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Play style (or forms of play) are an aspect of childhood play behavior

Play can take the form of improvisation or pretending, performance (play), mimicry, games, sports, and thrill-seeking, such as extreme or dangerous sports (sky-diving, high-speed racing, etc.). Researchers Roger Caillois (Man, Play and Games) and Stephen Nachmanovitch [1] expand on these concepts in their works.

Structured play has clearly defined goals and rules; when this is the case, such play is called a "game". Other play is unstructured. Both types of play promote adaptive behaviors and mental states of happiness.

Often sports with specific rules will take place within designated play spaces, such as sports fields where, in Soccer for example, players kick a ball in a certain direction and push opponents out of their way as they do so. While appropriate within the sport's play space, these same behaviors might be inappropriate or even illegal outside the playfield.[2]

Other designed play spaces can be playgrounds with dedicated equipment and structures to promote active and social play.

The National Institute for Play describes seven play types:[3]

  1. Attunement, which establishes a connection, such as between newborn and mother.
  2. Body, in which an infant explores the ways in which his or her body works and interacts with the world, such as making funny sounds or discovering what happens in a fall.
  3. Object, such as playing with toys, banging pots and pans, handling physical things in ways that use curiosity.
  4. Social, play which involves others in activities such as tumbling, making faces, and building connections with another child or group of children.
  5. Imaginative (also called "pretend" or "fantasy"), in which a child invents scenarios from his or her imagination and acts within them as a form of play, such as princess or pirate play.
  6. Narrative (or storytelling), the play of learning and language that develops intellect, such as a parent reading aloud to a child, or a child retelling the story in his or her own words.
  7. Transformative (or integrative), by which one plays with imagination to transcend what is known in the current state, to create a higher state. For example, a person might experiment to find a new way to use a musical instrument, thereby taking that form of music to a higher plane; or, as Einstein was known to do, a person might wonder about things which are not yet known and play with unproven ideas as a bridge to the discovery of new knowledge.

Separate from self-initiated play, play therapy is used as a clinical application of play aimed at treating children who suffer from trauma, emotional issues and other problems.[4]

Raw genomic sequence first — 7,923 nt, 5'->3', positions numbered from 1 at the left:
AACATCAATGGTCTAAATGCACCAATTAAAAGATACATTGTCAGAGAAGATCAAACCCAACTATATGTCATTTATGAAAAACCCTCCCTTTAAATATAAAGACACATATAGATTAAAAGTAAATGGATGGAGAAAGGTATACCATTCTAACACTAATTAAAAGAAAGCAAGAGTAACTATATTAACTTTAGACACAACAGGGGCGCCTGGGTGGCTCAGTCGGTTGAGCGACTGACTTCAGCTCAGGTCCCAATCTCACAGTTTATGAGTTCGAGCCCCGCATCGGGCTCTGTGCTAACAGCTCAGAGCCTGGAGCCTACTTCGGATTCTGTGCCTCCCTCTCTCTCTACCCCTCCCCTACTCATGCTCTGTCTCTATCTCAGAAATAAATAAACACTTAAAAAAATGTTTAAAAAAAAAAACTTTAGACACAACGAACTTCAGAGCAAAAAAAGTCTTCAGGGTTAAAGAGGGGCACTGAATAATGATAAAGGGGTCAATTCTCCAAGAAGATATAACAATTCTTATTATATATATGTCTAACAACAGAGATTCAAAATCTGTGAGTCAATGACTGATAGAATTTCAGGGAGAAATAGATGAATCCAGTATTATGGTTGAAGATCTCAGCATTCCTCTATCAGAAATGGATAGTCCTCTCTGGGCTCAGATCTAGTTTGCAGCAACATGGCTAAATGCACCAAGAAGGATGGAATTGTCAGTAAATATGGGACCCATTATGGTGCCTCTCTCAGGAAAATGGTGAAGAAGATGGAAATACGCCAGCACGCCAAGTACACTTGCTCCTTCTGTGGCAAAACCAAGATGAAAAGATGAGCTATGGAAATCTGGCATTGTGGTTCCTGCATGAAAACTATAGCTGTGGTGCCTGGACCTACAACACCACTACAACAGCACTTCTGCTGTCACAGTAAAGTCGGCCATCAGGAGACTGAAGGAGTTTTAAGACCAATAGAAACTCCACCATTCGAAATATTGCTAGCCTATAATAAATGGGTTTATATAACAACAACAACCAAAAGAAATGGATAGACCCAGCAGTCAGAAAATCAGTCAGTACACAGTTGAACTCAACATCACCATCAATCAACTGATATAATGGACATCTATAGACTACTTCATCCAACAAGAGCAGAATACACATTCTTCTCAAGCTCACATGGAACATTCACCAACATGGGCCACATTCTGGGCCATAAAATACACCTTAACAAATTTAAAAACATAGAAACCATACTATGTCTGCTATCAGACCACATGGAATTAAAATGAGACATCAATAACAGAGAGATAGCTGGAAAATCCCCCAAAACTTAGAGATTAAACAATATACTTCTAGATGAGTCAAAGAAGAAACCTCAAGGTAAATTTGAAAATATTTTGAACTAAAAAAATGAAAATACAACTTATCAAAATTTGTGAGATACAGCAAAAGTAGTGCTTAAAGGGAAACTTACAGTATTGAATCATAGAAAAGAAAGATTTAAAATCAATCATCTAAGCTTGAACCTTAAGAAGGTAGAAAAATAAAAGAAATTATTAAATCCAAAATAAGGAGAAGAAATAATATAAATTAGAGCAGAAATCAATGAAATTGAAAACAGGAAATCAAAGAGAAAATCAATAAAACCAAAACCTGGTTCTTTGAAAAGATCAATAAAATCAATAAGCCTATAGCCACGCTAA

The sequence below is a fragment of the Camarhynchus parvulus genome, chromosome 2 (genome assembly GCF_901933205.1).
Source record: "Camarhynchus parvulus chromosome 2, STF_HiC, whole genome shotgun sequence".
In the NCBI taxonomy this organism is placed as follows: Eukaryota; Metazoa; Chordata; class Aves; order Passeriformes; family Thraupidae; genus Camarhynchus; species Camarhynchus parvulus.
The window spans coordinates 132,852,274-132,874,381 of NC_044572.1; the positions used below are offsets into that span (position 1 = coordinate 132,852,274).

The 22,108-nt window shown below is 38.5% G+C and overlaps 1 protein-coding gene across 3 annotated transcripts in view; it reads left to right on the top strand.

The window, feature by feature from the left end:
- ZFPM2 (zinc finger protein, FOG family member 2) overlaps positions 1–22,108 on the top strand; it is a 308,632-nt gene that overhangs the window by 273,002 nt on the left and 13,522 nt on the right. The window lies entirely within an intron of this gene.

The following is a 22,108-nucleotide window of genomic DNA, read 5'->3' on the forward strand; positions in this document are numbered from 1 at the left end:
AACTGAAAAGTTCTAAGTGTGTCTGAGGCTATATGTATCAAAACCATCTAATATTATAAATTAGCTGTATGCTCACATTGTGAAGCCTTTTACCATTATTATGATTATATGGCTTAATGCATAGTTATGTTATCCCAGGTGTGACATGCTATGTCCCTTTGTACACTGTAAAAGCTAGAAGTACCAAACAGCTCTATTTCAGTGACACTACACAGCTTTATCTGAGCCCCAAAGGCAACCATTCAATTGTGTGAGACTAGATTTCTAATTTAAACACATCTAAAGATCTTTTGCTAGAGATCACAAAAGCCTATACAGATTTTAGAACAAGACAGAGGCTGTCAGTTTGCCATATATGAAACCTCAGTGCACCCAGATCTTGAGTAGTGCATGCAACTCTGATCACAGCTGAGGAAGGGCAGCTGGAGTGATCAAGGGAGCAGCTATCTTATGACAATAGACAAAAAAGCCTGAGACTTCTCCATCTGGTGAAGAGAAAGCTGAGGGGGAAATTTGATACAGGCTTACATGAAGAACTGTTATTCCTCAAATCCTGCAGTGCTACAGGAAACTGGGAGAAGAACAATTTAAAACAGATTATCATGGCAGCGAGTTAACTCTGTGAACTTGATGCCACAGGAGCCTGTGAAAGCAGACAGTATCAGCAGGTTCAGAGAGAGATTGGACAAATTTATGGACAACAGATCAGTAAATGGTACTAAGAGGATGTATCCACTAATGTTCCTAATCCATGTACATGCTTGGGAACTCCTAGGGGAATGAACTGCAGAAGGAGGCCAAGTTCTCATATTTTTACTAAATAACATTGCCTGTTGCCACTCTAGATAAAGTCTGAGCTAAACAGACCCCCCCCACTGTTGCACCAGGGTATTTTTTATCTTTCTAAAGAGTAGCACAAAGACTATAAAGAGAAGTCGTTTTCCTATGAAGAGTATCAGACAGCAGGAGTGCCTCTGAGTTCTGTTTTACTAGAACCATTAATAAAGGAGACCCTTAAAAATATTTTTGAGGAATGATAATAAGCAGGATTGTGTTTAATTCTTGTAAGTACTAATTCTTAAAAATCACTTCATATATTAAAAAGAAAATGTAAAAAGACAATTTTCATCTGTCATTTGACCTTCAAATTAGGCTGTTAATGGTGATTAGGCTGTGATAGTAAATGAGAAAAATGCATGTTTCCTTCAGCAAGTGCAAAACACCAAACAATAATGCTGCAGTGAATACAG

Influences of androgensEdit

Fetuses are exposed to prenatal androgens as early as 8 weeks into development. Male fetuses are exposed to much higher levels of androgens than female fetuses. It’s been found that play-styles, as well as toy preferences and choice of play-mates vary with the child’s exposure to androgens. Regardless of the biological sex of the child, increased androgen exposure is associated with more masculine-type behaviours, while decreased androgen exposure is associated with more feminine-type behaviours.


Children’s preference for same-sex play mates is a robust finding that has been observed in many human cultures and across a number of animal species. Preference for same-sex playmates is at least partially linked to socialization processes, but children may also gravitate toward peers with similar play styles. Girls generally engage in more nurturing-and-mothering-type behaviours, while boys show greater instances of rough-and-tumble play.[5] For much of human history, people lived in small hunter-gatherer societies. Overtime evolutionary forces may have selected for children’s play activities related to adult survival skills.

However, it is not uncommon for girls and boys to prefer opposite-sex playmates and to engage in gender atypical play styles. Similarly to toy preferences, androgens may also be involved in playmate and play style preferences. Girls who have congenital adrenal hyperplasia (CAH)typically engage in more rough-and-tumble play. Hines and Kaufman (1994) found that 50% of girls with CAH reported a preference for boys as playmates, while less than 10% of their non-CAH sisters preferred boys as playmates.[5] Another study found that girls with CAH still preferred same-sex playmates, but their atypical play styles resulted in them spending more time alone engaging in their preferred activities. Girls' with CAH are more likely to have masculinized genitalia, and it's been suggested that this could lead parents to treat them more like boys; however, this claim is unsubstantieated by parental reports.[6]

See alsoEdit

ReferencesEdit

  1. Nachmanovitch, Stephen, Free Play: Improvisation in Life and Art. Tarcher/Penguin 1990.
  2. Cite error: Invalid <ref> tag; no text was provided for refs named Huizinga
  3. National Institute for Play. Play Science – the Patterns of Play. URL accessed on 2012-01-16.
  4. (2004) Dr. Toy's Smart Play Smart Toys (How To Raise A Child With a High PQ (Play Quotient)), Stevanne Auerbach.
  5. 5.0 5.1 Hines, M., Kaufman, Melissa., Francine, R. (1994). Androgen and the Development of Human Sex-Typical Behavior: Rough and Tumble Play and Sex of Preferred Playmates in Children with Congenital Adrenal Hyperplasia (CAH). Child Development 65 (4): 1042–53.
  6. Hines, M., Brook, C., Conway, G.S. (2004). Androgen and Psychosexual Development: Core Gender Identity, Sexual Orientation, and Recalled Childhood Gender Role Behavior in Women and Men with Congenital Adrenal Hyperplasia (CAH). Journal of Sex Research 41 (1): 75–81.

Further readingEdit

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